Sunday, June 18, 2017
We all look forward to a great summer holiday but sometimes they can end up getting hampered by unwanted health troubles. Becoming unwell whilst abroad can be quite common, and being away from home while it occurs can feel very unpleasant.
Here we take a look at some common health bugs you might experience abroad and how to reduce the risks, and stay as healthy as possible while you're away.
Depending on where you are visiting, traveller's diarrhoea can be quite common. This is due to a range of factors, but mainly the quality and cleanliness of local water. To reduce the risk of sickness and diarrhoea whilst away be sure to wash your hands properly, with an antibacterial gel, before eating and after using the toilet. Try to only drink from bottled water rather than using the tap water. Also, be mindful that the cooking methods and ingredients might be different from back home, which may cause your stomach to become upset.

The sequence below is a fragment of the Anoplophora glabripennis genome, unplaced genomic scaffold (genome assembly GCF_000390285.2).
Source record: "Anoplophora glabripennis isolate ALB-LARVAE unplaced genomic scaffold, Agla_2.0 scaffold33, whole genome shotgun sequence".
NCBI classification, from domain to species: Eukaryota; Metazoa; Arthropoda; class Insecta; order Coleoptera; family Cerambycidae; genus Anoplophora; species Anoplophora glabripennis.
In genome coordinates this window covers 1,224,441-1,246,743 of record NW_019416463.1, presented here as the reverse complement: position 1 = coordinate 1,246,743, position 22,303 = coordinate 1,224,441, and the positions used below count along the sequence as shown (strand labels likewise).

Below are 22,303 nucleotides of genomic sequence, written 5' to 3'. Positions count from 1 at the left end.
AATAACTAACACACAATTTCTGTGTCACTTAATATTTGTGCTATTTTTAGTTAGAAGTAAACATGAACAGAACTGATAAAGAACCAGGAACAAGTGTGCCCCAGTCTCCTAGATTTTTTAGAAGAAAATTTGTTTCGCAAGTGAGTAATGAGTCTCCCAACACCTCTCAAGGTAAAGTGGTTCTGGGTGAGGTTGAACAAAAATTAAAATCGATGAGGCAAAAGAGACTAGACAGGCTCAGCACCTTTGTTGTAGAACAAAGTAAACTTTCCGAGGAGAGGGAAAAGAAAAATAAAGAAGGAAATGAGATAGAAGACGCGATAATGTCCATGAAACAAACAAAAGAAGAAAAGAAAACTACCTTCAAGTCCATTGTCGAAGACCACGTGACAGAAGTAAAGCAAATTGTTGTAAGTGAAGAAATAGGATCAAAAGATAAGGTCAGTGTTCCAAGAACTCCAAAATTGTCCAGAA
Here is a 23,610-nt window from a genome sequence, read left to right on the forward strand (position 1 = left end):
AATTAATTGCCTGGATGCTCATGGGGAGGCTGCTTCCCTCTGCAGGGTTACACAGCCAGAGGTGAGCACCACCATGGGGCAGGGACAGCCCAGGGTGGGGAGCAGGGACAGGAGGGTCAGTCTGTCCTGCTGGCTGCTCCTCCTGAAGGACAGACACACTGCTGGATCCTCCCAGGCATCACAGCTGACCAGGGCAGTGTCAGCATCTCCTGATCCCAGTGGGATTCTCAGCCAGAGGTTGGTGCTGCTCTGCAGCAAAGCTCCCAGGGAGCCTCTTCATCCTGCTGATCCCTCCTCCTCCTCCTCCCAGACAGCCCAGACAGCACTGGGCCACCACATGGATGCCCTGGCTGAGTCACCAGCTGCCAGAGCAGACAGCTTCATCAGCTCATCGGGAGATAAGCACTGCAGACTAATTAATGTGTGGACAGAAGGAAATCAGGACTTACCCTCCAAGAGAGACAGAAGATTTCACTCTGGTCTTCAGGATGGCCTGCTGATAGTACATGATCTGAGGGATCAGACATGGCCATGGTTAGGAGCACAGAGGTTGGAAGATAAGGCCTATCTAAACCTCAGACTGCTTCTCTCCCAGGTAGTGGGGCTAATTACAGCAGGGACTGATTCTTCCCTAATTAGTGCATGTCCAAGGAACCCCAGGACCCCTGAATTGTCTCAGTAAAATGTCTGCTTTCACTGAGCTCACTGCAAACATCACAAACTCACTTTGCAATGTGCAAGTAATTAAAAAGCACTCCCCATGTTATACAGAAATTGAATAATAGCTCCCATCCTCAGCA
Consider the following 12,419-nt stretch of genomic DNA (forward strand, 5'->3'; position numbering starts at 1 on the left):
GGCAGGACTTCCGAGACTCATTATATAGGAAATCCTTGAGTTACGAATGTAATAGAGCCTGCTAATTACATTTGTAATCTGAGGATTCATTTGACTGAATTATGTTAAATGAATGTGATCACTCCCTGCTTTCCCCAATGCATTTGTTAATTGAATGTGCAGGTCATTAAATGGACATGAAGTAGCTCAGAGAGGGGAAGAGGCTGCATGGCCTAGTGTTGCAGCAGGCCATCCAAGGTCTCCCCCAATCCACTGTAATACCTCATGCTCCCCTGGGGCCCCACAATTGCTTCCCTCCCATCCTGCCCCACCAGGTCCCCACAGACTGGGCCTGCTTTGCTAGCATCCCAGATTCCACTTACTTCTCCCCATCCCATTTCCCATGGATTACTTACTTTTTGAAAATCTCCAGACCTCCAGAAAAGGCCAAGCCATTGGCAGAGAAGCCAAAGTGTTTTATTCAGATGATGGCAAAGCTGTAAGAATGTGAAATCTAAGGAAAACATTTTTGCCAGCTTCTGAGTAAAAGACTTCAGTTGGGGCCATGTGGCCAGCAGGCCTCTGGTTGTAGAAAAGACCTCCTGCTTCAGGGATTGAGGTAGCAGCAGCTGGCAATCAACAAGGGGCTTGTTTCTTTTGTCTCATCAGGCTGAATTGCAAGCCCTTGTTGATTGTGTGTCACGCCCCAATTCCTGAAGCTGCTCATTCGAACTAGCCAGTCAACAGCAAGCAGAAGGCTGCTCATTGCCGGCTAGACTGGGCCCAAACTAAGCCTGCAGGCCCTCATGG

Sun burn is a common ailment for many travelling abroad. It is important to cover up and use the correct SPF in order to protect yourself against harmful UV rays which may cause sun damage and skin cancer.
To reduce the risk of sun burn use suntan lotion that protects aganst UVA and UVB rays, also be sure to use protection that is at least factor 15. Sun damage risks can also be reduced by staying out of direct sunlight during the hottest times, between 11am and 3pm. If you do find that you are starting to burn, cover up with a shirt, and protect your head with a hat.
Heat stroke, or heat exhaustion, can be another health issue that may affect you abroad. The risk of heat stroke increases while exposed to hot weather, so it is important that steps are taken towards prevention. If you are on holiday somewhere with hot weather be sure to drink a lot of cold drinks throughout the day in order to stay hydrated, avoid consuming too much alcohol, and avoid the sun between 11am and 3pm.
For the most part mosquito bites are simply an annoyance to travellers, but sometimes they can turn into something more serious, such as an allergic reaction or a mosquito-borne disease.
If you are visiting a country that is high risk for malaria, talk to your GP or pharmacist about a course of anti-malarial tablets. Whilst away be sure to use insect repellent, and a mosquito net where appropriate.